A Democracy Movement for the U.S.A.


Liberty Tree is uniquely committed to building a democracy movement for the U.S.A.. We provide vital support to grassroots campaigns for democratic reform in many areas of American life, and bring those campaigns together to form a united movement for democracy. 
 
To get involved please explore our work, subscribe to our news list and make a contribution today!

Our current priority projects:

Democracy ConventionLiberty Tree would like to thank the many people who made the 2nd Democracy Convention such a huge success!  To access audio, text, and video from 2013 Convention click here and for archives of the 2011 Democracy Convention click here.  To recieve updates about the next Democracy Convention be sure to join our email list!

Liberty Tree has launched a ground breaking new project called the Global Climate Convergence for People, Planet and Peace over Profit.  The GCC is a multi-year education and direct action campaign that kicked off this spring with a global “10 Days to Change Course” week of action from Earth Day to May Day 2014.  To get involved click here!

Wisconsin WaveThe Wisconsin Wave is dedicated to uniting Wisconsinites against corporatization and austerity and for democracy and shared prosperity.  After playing an important role during the first three years of the Wisconsin Uprising the Wave is continuing to organize a long-term movement for democracy. 

Move to AmendThe national Move to Amend coalition, of which Liberty Tree is a co-founding organization, is the nation's largest, most diverse, and most deeply rooted campaign working to amend the U.S. Constitution to protect our democratic rights by overturning the 2010 Citizens United Supreme Court ruling.


Latest Democracy Movement News:

Gar Alperovitz on the cooperative economy's enormous potential

May 22, 2014
Orion Magazine

IN THE MID-1960s, when author, historian, and political economist Gar Alperovitz was working as legislative director for Senator Gaylord Nelson, change was in the air. Ink had dried on an early version of the Clean Air Act, the civil rights movement had won major victories, and the first Earth Day was in the works. The U.S. still faced plenty of serious challenges, but many Americans felt their country was capable of dealing with them successfully.

Public Banking & Economic Democracy

May 21, 2014
Gwendolyn Hallsmith
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Private banks have not always been accepted institutions, fixtures of commerce, and purveyors of most of our economic transactions. Throughout US history, there have been robust public conversations about banks, largely due to their propensity to derail the economy when their business models fail. One example of this was in rural Vermont in 1806, when the state established their first public bank. Testimony on that bill, from Governor Tichenor lays out the problem:

Participatory Budgeting in NYC: Governing at the Grassroots

May 21, 2014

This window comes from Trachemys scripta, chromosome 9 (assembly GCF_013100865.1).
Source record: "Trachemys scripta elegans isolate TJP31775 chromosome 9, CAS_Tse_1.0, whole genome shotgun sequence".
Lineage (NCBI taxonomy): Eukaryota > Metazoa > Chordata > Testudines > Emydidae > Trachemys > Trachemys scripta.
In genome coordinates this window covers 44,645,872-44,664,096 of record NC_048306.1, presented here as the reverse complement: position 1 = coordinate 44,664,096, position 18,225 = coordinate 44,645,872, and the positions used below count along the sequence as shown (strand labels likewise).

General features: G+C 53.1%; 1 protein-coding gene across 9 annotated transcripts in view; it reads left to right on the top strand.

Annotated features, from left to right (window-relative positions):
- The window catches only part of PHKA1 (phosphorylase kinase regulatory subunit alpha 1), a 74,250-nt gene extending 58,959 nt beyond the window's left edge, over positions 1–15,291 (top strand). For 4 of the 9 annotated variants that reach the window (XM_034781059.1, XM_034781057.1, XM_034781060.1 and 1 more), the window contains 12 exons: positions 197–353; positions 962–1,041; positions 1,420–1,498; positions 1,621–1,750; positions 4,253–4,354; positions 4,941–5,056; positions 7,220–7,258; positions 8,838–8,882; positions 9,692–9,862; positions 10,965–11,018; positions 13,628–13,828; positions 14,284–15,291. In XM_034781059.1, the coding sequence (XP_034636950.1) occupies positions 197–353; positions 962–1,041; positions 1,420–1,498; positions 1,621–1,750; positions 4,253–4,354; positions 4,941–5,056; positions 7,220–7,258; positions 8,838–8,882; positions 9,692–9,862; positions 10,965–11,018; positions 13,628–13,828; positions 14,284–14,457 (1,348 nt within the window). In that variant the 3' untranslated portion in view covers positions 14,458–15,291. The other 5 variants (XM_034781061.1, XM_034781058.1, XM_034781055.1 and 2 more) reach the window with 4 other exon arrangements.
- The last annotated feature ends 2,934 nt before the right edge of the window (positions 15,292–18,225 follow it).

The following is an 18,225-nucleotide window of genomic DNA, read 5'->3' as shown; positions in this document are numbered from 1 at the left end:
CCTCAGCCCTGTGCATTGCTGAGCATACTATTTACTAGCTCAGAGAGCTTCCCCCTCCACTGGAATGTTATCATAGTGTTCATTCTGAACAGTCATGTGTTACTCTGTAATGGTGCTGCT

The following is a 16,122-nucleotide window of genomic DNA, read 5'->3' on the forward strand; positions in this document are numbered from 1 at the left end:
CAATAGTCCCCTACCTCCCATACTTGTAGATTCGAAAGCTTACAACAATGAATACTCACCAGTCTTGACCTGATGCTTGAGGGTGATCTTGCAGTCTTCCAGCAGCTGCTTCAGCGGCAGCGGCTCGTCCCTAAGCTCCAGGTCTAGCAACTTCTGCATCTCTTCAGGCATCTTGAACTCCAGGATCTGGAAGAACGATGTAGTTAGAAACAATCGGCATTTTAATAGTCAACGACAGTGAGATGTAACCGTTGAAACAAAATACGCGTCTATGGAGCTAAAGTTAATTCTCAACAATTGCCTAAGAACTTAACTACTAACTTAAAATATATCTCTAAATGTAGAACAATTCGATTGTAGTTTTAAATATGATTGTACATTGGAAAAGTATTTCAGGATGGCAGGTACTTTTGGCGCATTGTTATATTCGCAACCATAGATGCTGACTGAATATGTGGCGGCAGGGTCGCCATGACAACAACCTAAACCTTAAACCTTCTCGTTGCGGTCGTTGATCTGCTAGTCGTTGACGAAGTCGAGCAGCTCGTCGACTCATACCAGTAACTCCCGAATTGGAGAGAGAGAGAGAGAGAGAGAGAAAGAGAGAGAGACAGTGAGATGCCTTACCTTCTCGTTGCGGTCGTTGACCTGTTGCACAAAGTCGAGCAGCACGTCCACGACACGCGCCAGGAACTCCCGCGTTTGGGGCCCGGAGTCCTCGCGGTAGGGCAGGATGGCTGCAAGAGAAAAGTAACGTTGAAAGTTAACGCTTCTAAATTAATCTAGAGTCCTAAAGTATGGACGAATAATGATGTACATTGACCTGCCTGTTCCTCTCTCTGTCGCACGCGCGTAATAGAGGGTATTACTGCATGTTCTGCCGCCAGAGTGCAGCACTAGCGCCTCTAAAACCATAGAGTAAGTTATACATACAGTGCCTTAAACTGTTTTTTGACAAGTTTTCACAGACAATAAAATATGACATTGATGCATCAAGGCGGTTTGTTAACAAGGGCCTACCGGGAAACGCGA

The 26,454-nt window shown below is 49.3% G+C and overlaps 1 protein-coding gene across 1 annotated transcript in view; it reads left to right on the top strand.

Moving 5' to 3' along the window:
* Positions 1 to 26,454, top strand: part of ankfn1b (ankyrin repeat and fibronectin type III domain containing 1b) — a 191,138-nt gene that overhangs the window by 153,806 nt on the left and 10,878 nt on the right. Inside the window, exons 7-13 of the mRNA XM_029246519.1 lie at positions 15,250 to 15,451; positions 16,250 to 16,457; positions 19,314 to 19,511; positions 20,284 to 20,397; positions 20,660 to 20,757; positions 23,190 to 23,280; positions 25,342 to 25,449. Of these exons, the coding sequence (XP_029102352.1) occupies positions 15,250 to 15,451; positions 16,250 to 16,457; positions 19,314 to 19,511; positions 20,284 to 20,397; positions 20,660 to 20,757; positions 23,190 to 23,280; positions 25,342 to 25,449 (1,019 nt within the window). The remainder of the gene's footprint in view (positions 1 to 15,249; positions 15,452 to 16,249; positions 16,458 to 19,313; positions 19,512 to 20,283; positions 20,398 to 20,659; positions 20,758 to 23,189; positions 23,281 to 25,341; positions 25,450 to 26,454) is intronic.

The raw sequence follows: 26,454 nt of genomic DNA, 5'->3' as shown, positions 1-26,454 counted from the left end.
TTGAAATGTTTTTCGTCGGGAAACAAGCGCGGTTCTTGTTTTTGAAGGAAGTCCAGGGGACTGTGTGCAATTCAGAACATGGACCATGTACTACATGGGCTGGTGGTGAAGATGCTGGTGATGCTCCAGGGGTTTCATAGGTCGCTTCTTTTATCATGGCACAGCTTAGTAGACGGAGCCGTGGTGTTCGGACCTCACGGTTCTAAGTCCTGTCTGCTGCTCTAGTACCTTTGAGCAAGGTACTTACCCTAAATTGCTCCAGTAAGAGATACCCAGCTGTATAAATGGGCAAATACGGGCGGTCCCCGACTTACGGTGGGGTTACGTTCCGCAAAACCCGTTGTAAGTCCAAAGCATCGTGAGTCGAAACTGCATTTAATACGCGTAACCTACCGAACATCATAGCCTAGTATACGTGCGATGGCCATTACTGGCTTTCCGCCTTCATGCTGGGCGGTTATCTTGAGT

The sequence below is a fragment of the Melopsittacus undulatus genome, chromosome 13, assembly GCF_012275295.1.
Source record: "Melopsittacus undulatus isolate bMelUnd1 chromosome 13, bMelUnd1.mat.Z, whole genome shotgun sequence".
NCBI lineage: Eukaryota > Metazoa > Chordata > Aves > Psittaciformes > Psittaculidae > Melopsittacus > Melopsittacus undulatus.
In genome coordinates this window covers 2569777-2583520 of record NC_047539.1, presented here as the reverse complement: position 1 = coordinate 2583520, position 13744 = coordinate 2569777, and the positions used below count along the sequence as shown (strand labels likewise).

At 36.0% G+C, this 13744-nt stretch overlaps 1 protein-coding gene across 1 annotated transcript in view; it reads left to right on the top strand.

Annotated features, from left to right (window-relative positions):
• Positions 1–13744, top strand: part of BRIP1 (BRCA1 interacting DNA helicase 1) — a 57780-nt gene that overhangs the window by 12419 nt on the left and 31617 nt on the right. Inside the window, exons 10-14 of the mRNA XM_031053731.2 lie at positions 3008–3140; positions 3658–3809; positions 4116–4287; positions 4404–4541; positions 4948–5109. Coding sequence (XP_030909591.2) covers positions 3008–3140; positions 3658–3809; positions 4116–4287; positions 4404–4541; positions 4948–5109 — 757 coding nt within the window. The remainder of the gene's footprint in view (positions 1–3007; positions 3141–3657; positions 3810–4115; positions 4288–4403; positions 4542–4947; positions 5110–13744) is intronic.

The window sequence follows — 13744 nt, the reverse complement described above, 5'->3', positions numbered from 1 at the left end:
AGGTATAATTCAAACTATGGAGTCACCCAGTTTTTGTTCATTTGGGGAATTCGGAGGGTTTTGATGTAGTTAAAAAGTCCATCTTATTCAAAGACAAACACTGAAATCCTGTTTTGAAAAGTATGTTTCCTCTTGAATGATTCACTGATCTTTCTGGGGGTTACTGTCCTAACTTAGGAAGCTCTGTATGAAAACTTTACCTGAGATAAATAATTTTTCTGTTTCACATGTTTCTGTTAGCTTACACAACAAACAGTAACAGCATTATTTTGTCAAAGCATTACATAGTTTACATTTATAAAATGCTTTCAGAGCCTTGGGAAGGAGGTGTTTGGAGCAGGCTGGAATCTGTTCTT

Mike Menser and Ron Hayduk
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Like much of the rest of the globe, New York City is beset by two crises: economic instability and the changing climate. Any hope of making our intensely unequal and unsustainable city more equitable and resilient requires fundamental changes in the relationship between the government and its people, and between the economy and its infrastructure. This requires more than a change of administrations; it requires a reconstruction of the governance process itself.

Jackson, Miss. using worker-owned cooperatives to advance economic democracy

May 17, 2014
Gracie Davie
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When Iya’Falola Omobola first crossed the Mississippi state border 10 years ago, she felt uneasy. A friend told her that she was “feeling the energy from all those bodies hanging in the trees.” Yet, Omobola’s feeling soon changed. Born into a family of civil rights and labor organizers in Cleveland, Ohio, Omobola came to see Jackson as the Phoenix that rises from the ashes.

Participatory Budgeting continues to grow in NYC

April 4, 2014
Jay Cassano
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It would be tough to find something people like to complain about more than politicians. Now, thanks to New York City's Participatory Budgeting project, we get to do part of their job for them.

With the fast flow of information these days, the average citizen can easily be just as informed as any local politician or policy wonk. So why do we need politicians to spend our tax dollars for us? Especially when it comes local communities, people have a visceral and intuitive understanding of the changes they want to see.

NYT: Cooperative businesses benefit both worker-owners and their communities

March 25, 2014
Shaila Dewan
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If you happen to be looking for your morning coffee near Golden Gate Park and the bright red storefront of the Arizmendi Bakery attracts your attention, congratulations. You have found what the readers of The San Francisco Bay Guardian, a local alt-weekly, deem the city’s best bakery. But it has another, less obvious, distinction.